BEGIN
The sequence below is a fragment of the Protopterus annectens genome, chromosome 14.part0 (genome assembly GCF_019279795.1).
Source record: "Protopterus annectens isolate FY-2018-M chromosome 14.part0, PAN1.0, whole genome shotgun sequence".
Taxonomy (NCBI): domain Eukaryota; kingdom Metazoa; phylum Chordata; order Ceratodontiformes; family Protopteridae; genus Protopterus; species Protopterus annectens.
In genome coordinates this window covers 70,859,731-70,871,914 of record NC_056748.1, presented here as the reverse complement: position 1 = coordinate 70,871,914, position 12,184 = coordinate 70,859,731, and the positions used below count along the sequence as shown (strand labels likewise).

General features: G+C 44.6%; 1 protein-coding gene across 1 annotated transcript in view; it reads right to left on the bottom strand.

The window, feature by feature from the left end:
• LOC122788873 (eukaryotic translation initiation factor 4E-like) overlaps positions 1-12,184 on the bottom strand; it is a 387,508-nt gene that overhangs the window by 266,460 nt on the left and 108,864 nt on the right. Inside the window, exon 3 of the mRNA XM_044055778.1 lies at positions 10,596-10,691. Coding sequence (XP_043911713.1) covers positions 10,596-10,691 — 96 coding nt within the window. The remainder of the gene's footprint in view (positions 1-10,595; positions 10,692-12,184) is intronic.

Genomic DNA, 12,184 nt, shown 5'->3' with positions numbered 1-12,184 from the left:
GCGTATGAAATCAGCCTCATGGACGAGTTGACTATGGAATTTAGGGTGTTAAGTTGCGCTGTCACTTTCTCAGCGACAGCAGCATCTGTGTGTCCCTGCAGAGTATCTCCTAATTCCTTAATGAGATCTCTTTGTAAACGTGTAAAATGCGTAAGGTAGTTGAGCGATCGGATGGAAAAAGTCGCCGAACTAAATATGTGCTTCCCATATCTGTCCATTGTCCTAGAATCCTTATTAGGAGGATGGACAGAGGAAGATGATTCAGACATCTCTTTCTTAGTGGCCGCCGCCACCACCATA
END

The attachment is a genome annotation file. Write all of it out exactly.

The sequence below is a fragment of the Protopterus annectens genome, chromosome 14.part0 (genome assembly GCF_019279795.1).
Source record: "Protopterus annectens isolate FY-2018-M chromosome 14.part0, PAN1.0, whole genome shotgun sequence".
Taxonomy (NCBI): domain Eukaryota; kingdom Metazoa; phylum Chordata; order Ceratodontiformes; family Protopteridae; genus Protopterus; species Protopterus annectens.
In genome coordinates this window covers 70,859,731-70,871,914 of record NC_056748.1, presented here as the reverse complement: position 1 = coordinate 70,871,914, position 12,184 = coordinate 70,859,731, and the positions used below count along the sequence as shown (strand labels likewise).

General features: G+C 44.6%; 1 protein-coding gene across 1 annotated transcript in view; it reads right to left on the bottom strand.

The window, feature by feature from the left end:
• LOC122788873 (eukaryotic translation initiation factor 4E-like) overlaps positions 1-12,184 on the bottom strand; it is a 387,508-nt gene that overhangs the window by 266,460 nt on the left and 108,864 nt on the right. Inside the window, exon 3 of the mRNA XM_044055778.1 lies at positions 10,596-10,691. Coding sequence (XP_043911713.1) covers positions 10,596-10,691 — 96 coding nt within the window. The remainder of the gene's footprint in view (positions 1-10,595; positions 10,692-12,184) is intronic.

Genomic DNA, 12,184 nt, shown 5'->3' with positions numbered 1-12,184 from the left:
GCGTATGAAATCAGCCTCATGGACGAGTTGACTATGGAATTTAGGGTGTTAAGTTGCGCTGTCACTTTCTCAGCGACAGCAGCATCTGTGTGTCCCTGCAGAGTATCTCCTAATTCCTTAATGAGATCTCTTTGTAAACGTGTAAAATGCGTAAGGTAGTTGAGCGATCGGATGGAAAAAGTCGCCGAACTAAATATGTGCTTCCCATATCTGTCCATTGTCCTAGAATCCTTATTAGGAGGATGGACAGAGGAAGATGATTCAGACATCTCTTTCTTAGTGGCCGCCGCCACCACCATA